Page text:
13. Anonymous says

    It will be the limited number of chronicle sets that will make it appealing! The maximum that they can produce is 50k as the Commerative dollar is already sold out. Sure to increase in the years to come.

  14. Anonymous says

    Ordered mine on 6/1, notified they were shipped 6/4. Got them and they are very nice. Mint must have hired more help !!!

  15. Anonymous says

    Ordered 2 sets and they were well packaged in a larger box with the paper padding. Boxes are in great shape.

  16. Jus- says

    Received an email from the mint stating that in approx. 4 weeks the silver proof sets will be mailed out at the price of $52.95.

  17. Anonymous says

    For me, I look for 3 things in a coin to judge it's future value: clarity, rarity and desirability. Hand's down the proof pennies win in the clarity classification, but may not be as rare as the future unc. However, when I have shown my friends the proof version vs. the rolls I have, they ask about purchasing the proof pennies.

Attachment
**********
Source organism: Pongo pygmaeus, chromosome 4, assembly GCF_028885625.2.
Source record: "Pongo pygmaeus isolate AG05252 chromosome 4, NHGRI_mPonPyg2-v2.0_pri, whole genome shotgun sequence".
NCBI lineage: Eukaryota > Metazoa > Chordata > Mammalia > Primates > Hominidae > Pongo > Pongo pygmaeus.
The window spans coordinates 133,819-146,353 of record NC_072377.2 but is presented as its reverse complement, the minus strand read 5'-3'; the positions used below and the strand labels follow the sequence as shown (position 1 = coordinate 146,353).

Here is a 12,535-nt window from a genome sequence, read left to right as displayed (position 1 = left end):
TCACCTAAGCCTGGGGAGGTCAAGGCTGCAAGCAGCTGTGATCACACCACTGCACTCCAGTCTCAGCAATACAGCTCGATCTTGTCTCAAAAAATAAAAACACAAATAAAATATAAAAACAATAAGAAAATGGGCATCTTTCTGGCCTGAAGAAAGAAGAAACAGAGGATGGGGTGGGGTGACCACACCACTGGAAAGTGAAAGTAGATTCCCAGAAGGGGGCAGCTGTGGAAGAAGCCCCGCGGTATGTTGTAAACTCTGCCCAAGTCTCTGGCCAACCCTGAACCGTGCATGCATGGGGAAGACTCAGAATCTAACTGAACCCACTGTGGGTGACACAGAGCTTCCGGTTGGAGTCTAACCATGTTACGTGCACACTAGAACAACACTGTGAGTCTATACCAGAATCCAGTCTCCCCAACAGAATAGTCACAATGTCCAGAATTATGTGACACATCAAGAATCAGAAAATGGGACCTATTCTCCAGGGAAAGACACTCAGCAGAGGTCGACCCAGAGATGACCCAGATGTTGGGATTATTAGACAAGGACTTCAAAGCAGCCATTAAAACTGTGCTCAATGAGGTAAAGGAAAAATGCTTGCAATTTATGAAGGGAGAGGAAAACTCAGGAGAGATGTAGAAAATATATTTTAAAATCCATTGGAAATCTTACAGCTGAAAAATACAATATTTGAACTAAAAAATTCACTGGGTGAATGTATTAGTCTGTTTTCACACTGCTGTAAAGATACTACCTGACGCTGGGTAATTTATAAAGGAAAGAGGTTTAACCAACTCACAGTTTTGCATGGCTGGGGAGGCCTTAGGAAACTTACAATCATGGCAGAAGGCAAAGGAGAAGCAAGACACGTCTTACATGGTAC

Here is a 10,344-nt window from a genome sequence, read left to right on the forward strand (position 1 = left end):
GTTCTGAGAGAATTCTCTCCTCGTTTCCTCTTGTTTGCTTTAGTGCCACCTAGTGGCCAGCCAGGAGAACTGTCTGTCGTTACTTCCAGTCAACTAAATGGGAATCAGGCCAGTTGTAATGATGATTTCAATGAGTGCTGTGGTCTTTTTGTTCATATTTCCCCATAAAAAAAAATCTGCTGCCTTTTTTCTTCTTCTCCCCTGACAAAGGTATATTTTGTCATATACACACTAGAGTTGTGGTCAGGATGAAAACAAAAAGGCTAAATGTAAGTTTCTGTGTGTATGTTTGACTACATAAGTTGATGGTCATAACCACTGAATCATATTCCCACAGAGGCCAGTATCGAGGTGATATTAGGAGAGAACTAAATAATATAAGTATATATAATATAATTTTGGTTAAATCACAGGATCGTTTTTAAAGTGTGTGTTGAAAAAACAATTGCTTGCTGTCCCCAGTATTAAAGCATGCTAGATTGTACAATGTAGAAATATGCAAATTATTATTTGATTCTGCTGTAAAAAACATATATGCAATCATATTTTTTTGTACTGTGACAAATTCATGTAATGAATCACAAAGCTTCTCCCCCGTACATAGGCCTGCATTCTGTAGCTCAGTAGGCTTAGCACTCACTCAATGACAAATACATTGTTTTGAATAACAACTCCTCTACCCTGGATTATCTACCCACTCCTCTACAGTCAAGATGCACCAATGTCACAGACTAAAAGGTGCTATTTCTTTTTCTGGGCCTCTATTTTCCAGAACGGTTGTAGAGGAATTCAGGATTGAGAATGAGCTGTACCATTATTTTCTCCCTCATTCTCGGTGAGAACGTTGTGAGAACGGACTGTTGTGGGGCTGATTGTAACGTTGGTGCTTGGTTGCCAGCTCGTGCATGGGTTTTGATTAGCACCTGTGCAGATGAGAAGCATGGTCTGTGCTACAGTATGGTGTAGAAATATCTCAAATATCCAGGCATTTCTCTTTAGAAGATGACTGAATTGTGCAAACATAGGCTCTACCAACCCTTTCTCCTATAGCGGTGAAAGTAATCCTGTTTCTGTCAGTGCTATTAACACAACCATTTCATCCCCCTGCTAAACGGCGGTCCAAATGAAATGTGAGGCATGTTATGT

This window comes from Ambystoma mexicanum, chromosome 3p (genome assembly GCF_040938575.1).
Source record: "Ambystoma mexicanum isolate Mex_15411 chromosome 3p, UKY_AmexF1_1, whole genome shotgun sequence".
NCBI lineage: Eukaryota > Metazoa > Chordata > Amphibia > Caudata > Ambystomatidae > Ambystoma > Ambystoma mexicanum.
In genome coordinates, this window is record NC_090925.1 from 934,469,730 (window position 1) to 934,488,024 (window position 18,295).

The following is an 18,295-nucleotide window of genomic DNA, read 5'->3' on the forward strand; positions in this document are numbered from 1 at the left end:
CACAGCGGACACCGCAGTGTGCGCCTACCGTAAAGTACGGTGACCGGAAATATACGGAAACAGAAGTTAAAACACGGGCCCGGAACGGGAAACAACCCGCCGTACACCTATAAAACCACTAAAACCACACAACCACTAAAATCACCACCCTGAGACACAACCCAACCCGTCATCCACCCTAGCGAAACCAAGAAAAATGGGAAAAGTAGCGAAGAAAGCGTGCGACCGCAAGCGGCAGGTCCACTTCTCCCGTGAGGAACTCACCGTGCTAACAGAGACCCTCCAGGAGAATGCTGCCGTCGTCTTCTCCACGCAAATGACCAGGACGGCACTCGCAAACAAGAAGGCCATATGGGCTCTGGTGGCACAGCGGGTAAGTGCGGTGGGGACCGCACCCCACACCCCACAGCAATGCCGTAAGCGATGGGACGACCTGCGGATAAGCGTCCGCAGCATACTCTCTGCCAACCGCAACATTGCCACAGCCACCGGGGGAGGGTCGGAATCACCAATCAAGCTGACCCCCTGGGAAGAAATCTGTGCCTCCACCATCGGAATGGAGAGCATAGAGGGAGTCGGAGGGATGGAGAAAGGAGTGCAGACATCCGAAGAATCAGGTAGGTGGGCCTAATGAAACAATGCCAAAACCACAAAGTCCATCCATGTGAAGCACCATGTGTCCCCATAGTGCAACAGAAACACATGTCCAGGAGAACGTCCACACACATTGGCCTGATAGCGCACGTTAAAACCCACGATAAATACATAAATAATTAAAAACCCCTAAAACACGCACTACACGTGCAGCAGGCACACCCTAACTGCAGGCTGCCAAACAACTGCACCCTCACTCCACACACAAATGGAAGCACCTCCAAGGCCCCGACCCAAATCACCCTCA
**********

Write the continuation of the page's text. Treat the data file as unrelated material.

18. the x says

    lot of prople are breaking up the proof sets for the pennies,the full proof set will be worth more this time next year.

  19. James Porter says

    On one of the many proof 2009-S cents I acquired, there is a “scraped” area along the right side of the book that Abe is holding, and it is clearly bright silver colored, suggesting that at least this coin is NOT 95% copper, but instead is copper-plated zinc. Just as in 1943 and 1944, because different composition planchets were being used, it might have been possible for the wrong compositions to be mixed in with the proper ones for Mint Sets, Proofs AND general circulation strikes; This would have created three additional “types” for the year, resulting in a total of eight different varieties of EACH reverse; P-Normal, D-Normal, S-Proof Normal, P-Satin, D-Satin, P-Wrong Composition (W.C.), D-W.C., S-Proof W.C.